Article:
Anthony Bourdain taught us how to see the world. When Bourdain travelled, he didn’t shy away from the unfamiliar — he ran towards it. He showed us the common humanity we share with others and made us all better for it.
We will miss him, but we won’t forget what he has taught us — to travel with open minds and hearts, to travel fearlessly. As we remember Anthony Bourdain, we share with you some of his best pieces of travel wisdom.
On having an open mind
1. “If you’re twenty-two, physically fit, hungry to learn and be better, I urge you to travel — as far and as widely as possible. Sleep on floors if you have to. Find out how other people live and eat and cook. Learn from them — wherever you go.”
2. “Do we really want to travel in hermetically sealed popemobiles through the rural provinces of France, Mexico and the Far East, eating only in Hard Rock Cafes and McDonald’s? Or do we want to eat without fear, tearing into the local stew, the humble taqueria’s mystery meat, the sincerely offered gift of a lightly grilled fish head? I know what I want. I want it all. I want to try everything once.”
3. “If I’m an advocate for anything, it’s to move. As far as you can, as much as you can. Across the ocean, or simply across the river. The extent to which you can walk in someone else’s shoes or at least eat their food, it’s a plus for everybody. Open your mind, get up off the couch, move.”
4. “Nothing unexpected and wonderful is going to happen if you have an itinerary in Paris filled with the Louvre and the Eiffel Tower.”
5. “I learned a long time ago that trying to micromanage the perfect vacation is always a disaster. That leads to terrible times.”
6. “I’m a big believer in winging it. I’m a big believer that you’re never going to find perfect city travel experience or the perfect meal without a constant willingness to experience a bad one. Letting the happy accident happen is what a lot of vacation itineraries miss, I think, and I’m always trying to push people to allow those things to happen rather than stick to some rigid itinerary.”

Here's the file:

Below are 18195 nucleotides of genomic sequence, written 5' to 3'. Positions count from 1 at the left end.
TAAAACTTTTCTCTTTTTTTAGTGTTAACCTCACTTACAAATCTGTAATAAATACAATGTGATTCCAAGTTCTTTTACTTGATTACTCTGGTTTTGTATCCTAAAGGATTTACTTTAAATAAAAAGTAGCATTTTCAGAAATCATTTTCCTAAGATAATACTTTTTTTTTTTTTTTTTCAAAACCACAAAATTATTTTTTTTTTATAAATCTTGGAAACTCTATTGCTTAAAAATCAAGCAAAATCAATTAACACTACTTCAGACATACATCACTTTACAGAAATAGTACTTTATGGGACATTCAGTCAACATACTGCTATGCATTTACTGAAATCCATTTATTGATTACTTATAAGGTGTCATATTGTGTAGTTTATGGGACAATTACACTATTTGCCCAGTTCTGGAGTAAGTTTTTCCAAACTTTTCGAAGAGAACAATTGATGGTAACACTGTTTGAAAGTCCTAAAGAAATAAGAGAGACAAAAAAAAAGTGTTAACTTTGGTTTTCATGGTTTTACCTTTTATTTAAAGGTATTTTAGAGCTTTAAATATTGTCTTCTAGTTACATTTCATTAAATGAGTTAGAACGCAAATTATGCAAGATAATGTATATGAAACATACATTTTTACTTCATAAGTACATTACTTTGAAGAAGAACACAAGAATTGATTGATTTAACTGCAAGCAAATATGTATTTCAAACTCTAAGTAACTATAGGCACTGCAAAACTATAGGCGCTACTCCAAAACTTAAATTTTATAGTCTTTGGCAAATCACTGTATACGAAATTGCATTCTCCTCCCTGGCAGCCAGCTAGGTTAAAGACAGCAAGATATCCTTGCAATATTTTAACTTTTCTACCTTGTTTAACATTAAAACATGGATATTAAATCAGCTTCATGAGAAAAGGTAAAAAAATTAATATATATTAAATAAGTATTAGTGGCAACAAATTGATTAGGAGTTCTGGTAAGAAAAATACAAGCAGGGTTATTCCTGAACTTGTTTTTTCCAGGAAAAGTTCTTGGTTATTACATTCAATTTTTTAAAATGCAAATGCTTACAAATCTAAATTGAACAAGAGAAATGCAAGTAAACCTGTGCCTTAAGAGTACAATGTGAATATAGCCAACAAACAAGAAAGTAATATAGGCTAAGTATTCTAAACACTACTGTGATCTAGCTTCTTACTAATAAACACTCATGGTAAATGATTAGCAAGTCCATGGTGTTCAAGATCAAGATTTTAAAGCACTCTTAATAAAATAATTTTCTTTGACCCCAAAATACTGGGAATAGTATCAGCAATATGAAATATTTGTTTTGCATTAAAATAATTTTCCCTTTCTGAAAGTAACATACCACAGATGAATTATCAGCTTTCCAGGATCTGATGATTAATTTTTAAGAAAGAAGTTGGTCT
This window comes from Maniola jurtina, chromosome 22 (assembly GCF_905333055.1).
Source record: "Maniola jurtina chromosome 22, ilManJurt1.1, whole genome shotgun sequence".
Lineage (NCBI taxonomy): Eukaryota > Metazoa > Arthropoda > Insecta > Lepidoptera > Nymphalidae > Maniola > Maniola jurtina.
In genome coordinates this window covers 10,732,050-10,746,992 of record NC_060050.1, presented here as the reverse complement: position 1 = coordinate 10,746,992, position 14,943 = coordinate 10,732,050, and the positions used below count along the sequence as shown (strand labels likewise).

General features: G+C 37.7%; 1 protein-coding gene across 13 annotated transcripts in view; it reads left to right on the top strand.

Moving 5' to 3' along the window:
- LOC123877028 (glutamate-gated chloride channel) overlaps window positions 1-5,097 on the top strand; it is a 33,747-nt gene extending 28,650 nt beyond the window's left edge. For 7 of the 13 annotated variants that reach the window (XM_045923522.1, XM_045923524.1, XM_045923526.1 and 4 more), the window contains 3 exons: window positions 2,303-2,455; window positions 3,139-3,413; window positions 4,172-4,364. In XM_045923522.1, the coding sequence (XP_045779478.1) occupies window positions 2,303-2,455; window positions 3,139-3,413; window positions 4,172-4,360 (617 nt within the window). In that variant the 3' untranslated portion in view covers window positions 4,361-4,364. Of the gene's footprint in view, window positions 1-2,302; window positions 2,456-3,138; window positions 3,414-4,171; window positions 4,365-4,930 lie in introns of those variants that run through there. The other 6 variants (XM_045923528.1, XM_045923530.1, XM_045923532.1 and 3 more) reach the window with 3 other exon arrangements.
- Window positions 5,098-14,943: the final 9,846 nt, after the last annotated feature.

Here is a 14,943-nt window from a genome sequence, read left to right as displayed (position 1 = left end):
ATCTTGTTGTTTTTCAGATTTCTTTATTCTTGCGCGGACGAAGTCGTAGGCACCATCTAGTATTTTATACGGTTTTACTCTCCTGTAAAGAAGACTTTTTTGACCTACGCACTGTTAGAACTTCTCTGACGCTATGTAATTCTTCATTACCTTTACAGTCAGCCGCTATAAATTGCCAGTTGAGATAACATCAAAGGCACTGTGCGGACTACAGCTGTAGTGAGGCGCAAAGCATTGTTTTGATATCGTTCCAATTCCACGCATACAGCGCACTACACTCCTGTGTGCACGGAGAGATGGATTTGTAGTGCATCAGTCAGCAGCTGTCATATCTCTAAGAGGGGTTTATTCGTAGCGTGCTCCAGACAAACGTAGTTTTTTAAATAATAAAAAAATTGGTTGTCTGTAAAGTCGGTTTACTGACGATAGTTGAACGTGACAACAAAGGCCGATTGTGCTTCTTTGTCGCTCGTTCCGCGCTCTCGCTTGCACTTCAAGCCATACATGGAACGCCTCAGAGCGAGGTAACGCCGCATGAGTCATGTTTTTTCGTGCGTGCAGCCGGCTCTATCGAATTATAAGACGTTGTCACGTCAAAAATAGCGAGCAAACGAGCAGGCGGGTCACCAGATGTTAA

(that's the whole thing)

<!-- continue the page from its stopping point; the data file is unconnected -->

7. “When dealing with complex transportation issues, the best thing to do is pull up with a cold beer and let somebody else figure it out.”
On the world
8. “It’s an irritating reality that many places and events defy description. Angkor Wat and Machu Picchu, for instance, seem to demand silence, like a love affair you can never talk about. For a while after, you fumble for words, trying vainly to assemble a private narrative, an explanation, a comfortable way to frame where you’ve been and what’s happened. In the end, you’re just happy you were there — with your eyes open — and lived to see it.”
9. “It seems that the more places I see and experience, the bigger I realize the world to be. The more I become aware of, the more I realize how relatively little I know of it, how many places I still have to go, the more there is to learn. Maybe that’s enlightenment enough; to know that there is no final resting place of the mind; no smug clarity. Perhaps wisdom…is realizing how small I am, and unwise, and how far I have yet to go.
10. It’s those little human moments that stick with you forever, the random acts of kindness.”
11. “To be treated well in places where you don’t expect to be treated well, to find things in common with people you thought previously you had very, very little in common with, well that can’t be a bad thing.”
On the journey
12. “As you move through this life and this world you change things slightly, you leave marks behind, however small. And in return, life — and travel — leaves marks on you. Most of the time, those marks — on your body or on your heart — are beautiful. Often, though, they hurt.”
13. “Travel isn’t always pretty. It isn’t always comfortable. Sometimes it hurts, it even breaks your heart. But that’s okay. The journey changes you; it should change you. It leaves marks on your memory, on your consciousness, on your heart, and on your body. You take something with you. Hopefully, you leave something good behind.”